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Eyes on the Street: Dangerous New Bridge in Oakland

If you want to know why the death rate on Oakland's roads keeps going up, look no further than Caltrans/the Alameda County Transportation Commission (ACTC)'s newly opened bridge across I-880 in Fruitvale, on 29th Avenue.

Bike East Bay's Robert Prinz put it best in the tweet below: "Any organization that is concerned about bike/pedestrian safety would consider a crossing sightline this bad to be engineering malfeasance."

Prinz is talking about the bike lane that goes under the bridge, on the Jingletown side of I-880, which the new bridge crosses. But the same could be said about almost any aspect of this bridge, which has a sidewalk on only one side, twelve-foot freeway-style lanes, and a landing right in front of Lazear Elementary school.

A transportation official close to the project (he spoke on condition of anonymity) said the bridge was originally rebuilt because truck clearances on I-880 were insufficient and occasionally a truck would hit a bump and brush against the bridge's underside.

Bike lane? No, this is a gutter pan. But it was the best advocates could get on 29th Avenue in Oakland
Bike lane? No, this is a gutter pan. But it was the best advocates could get on 29th Avenue in Oakland
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Clearly, the bridge needed work, but, back around 2007/2008 when the designs were being finalized, it was also an opportunity to make it safer and improve bike and pedestrian access between Alameda, Jingletown, and the rest of Oakland--including the nearby BART station in Fruitvale.

Instead, Caltrans and Alameda County opted not to even have a sidewalk on the side of the bridge next to Lazear Elementary School. "It sucks they didn't put a sidewalk on there," said Dave Campbell, advocacy director for Bike East Bay, in a phone interview with Streetsblog.

But, he explained, the bridge was designed at a time when it was tough to get a bike lane or any kind of pedestrian amenities on a new project--especially a Caltrans and ACTC project.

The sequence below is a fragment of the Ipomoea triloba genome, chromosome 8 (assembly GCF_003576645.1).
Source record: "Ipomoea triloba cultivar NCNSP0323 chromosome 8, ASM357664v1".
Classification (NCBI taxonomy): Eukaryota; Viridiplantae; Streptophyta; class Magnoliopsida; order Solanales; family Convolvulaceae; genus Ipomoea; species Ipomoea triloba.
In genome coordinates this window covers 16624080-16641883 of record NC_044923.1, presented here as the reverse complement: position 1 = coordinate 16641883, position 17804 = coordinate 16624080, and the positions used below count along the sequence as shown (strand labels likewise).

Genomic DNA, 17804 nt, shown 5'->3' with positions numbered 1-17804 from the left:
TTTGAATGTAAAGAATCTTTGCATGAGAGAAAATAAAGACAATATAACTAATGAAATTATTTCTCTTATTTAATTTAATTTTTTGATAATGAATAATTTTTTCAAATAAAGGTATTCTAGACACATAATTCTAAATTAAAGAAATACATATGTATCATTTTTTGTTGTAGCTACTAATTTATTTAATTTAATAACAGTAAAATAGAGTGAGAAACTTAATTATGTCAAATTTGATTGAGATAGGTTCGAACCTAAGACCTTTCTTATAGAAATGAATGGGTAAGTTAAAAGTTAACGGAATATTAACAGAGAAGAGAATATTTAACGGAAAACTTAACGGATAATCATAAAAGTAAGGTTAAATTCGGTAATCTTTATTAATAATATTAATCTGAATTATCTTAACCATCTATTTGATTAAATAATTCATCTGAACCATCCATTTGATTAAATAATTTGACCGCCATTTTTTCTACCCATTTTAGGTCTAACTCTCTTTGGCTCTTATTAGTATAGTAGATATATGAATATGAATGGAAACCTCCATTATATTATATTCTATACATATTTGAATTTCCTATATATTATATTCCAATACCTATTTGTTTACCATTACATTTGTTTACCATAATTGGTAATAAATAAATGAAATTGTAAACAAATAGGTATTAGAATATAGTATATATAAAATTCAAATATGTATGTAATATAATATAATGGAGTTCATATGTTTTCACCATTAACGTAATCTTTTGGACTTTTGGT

The location of the new bridge. Note the proximity of Lazear Elementary. Image: Google maps
The location of the new bridge. Note the proximity of Lazear Elementary. Image: Google maps
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The strategy, he explained, was to get some kind of toe-hold on the bridge--in the form of striped bike lanes on the shoulder--so they could go back in and improve things later. The transportation official who spoke with Streetsblog confirmed that's why he pushed to at least get a striped lane.

"That makes it easier to do a road diet and finish the bikeway," added Campbell.

Maybe so, but one has to wonder how any traffic engineer or planner could build infrastructure like this in the first place. After all, engineers are supposed to follow a basic ethics code to build safe infrastructure as well as flatly refuse to do otherwise. The "bike lane" on the school side of the bridge is against a concrete crash barrier (editor's note: apologies to readers, but I'm not going to risk getting crushed against a slab of concrete trying to use a bike lane like this, which is why the photos are from the sidewalk side).

Yes, that's a bike lane... see it over there?
Yes, that's a bike lane... see it over there against the concrete--the concrete that's already scuffed from car strikes?
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There's also a traffic sewer on both landing sides of the bridge, complete with multiple beg buttons and staged crosswalks so pedestrians have to spend an inordinate amount of time to get across it. Clearly, this was built with car throughput in mind and nothing else.

Similar conditions exist, said reps from Bike East Bay, on the nearby 23rd Avenue bridge, also over I-880, which was rebuilt as part of the same project.

Streetsblog reached out to Caltrans public affairs to get more details about who actually designed this bridge and what might be done to fix things and will update this post when an answer comes. Meanwhile, Streetsblog California, as part of a larger interview, asked Laurie Berman, current Caltrans director, about the deficiencies. She said district bike and ped advisory committees will help guide future designs.

After passing through a series of long waits at staged pedestrian crossing with long-wait beg buttons, a pedestrian finally gets to this sidewalk--one side only.
After passing through a series of long waits at staged pedestrian crossings with long-wait beg buttons, a pedestrian finally gets to this sidewalk--one side only.
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"It's a work in progress," she added. "Not everyone's going to like everything we do. Sometimes we won't quite hit it but there are still opportunities to go back and fix some things."

Look for the full interview coming up in Streetsblog California.

Meanwhile, Bike East Bay's Prinz said he is hopeful a new generation of Caltrans planners will work with advocates to improve conditions as quickly as possible. "Caltrans has agreed to a site visit with local advocates in January to discuss opportunities to fix the identified bike/walk issues."

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